While Gobert’s blocks and dunks get most of the attention, his passing has been impressive as well. He has drastically improved as a passer and decision-maker, which has allowed him to handle the ball at the elbows at times and create for others. While he still has room to improve as a facilitator, he has made big strides this year – evident by his assist percentage increasing from 2.4 to 8.1. Many of his assists come from handing the ball off and screening a defender to give his teammate an open shot. However, he’s also very good at kicking out to perimeter shooters for three-point shots, sometimes off of drives or short rolls to the basket, and he’s solid at dishing to the big man playing alongside him for easy baskets at the rim. His passing skills are an underrated aspect of his game. His facilitating is encouraging for Utah’s future, as he should continue to improve this facet of his game. It could eventually allow Snyder to get even more creative with his offense. A 7’2 big with a 7’8.5’ wingspan is mainly looked at as a dunker and shot blocker, but he’s adding playmaker to his résumé lately.
“Rudy is a unique player,” Snyder said. “You can see that. You see it in spots. [When] we’re able to convert on his blocks, he changes the game. It’s something we know he can do. I think he’s learning to pick his spots more. He’s not fouling. He’s in a better position as well. When he doesn’t get a block, if he’s in a good position, he has a chance to change a shot. I think he’s involved in a lot more rebounds because he’s moving without the ball and not just hugged up to his man. He’s played very, very well.”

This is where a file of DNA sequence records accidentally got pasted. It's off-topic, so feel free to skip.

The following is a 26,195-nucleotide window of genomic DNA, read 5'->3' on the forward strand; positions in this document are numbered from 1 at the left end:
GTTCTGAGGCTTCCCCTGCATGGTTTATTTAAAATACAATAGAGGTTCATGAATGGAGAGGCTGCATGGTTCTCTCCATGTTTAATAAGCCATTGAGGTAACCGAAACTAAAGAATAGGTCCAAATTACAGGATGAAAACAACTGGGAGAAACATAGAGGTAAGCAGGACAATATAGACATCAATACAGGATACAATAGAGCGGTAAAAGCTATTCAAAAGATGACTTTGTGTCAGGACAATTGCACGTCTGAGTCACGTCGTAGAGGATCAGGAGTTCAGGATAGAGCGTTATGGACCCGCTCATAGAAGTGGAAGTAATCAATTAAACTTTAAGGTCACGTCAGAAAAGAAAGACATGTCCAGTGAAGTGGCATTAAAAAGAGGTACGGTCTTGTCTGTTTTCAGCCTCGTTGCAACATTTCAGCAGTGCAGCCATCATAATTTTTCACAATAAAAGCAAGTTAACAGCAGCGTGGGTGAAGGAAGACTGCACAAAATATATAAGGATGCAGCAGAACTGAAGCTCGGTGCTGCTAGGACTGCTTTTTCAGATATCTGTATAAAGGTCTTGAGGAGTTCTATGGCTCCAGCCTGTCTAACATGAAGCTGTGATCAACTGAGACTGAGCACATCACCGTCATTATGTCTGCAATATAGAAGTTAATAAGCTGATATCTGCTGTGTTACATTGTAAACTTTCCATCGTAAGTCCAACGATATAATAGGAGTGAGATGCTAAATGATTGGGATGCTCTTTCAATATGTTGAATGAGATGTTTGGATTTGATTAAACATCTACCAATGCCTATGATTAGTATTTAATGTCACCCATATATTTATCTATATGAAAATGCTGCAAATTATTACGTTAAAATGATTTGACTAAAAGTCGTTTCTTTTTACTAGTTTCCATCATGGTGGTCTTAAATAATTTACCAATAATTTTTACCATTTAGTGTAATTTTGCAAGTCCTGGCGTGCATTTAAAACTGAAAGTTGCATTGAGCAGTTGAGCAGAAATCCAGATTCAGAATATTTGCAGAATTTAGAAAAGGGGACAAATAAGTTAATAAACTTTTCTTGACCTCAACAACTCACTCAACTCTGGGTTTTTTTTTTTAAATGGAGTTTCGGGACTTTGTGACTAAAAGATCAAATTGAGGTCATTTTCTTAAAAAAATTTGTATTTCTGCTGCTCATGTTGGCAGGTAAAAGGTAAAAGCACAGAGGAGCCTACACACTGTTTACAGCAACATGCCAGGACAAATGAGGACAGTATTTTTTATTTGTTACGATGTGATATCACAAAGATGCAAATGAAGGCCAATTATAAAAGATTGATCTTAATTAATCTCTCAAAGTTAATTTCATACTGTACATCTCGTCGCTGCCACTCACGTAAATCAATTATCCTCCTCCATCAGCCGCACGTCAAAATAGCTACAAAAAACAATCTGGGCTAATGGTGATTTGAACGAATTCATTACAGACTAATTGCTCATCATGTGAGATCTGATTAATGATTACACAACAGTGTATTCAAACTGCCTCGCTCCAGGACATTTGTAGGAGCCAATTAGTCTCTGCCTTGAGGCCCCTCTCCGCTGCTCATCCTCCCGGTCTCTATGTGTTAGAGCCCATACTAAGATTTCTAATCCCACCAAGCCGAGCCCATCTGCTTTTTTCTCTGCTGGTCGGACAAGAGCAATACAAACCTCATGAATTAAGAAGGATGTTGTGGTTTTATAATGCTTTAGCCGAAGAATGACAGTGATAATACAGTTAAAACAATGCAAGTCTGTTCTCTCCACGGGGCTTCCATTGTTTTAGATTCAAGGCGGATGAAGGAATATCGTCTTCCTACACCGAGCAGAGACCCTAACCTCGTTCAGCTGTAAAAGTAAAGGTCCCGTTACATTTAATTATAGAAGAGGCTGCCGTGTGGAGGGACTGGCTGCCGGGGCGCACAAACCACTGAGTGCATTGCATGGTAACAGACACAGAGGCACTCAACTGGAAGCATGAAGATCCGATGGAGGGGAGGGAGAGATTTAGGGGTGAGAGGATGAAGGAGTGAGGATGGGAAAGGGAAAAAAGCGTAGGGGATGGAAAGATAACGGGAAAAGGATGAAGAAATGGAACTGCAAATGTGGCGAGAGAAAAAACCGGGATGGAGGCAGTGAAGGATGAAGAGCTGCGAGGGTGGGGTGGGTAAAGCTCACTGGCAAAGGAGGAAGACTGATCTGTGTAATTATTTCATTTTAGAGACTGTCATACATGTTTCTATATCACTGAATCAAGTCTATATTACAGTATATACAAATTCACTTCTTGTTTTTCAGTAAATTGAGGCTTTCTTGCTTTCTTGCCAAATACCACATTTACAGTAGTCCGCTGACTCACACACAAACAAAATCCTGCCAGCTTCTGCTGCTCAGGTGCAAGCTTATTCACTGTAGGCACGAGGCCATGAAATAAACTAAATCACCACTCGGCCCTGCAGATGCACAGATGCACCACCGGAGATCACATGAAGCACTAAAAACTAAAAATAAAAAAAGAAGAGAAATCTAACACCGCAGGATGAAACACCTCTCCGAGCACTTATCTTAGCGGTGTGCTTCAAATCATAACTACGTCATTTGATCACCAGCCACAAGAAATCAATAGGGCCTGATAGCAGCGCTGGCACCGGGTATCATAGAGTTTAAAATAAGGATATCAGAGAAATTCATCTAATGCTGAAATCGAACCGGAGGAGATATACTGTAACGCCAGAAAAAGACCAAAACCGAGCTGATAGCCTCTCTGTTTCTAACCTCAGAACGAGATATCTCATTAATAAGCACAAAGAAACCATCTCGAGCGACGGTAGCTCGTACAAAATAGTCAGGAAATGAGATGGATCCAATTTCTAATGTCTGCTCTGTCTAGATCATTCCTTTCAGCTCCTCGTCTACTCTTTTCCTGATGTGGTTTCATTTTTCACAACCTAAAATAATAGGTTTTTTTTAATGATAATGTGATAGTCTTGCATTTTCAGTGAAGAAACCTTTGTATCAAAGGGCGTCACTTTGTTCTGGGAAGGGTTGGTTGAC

Not only is he putting up excellent numbers, it’s what he isn’t doing that helps Utah as well. He’s no longer fouling at a high rate (as Snyder mentioned), not missing nearly as many free throws, isn’t turning the ball over nearly as much and doesn’t seem passive on the court. The coaches say that his work ethic has drastically improved this season, which could also be a major factor in his growth.
While Gobert’s development has been way ahead of schedule, he’s not getting complacent. He’s continuing to work hard and is determined to expand his game.
“[I want to improve] pretty much everything,” Gobert said. “I want to stay on the court, I want to play without fouling and I want to keep making the right plays on both ends of the floor. … I just want to play the game. I want to get better on both sides of the floor and I want our team to win games. This is a learning process for all of us.”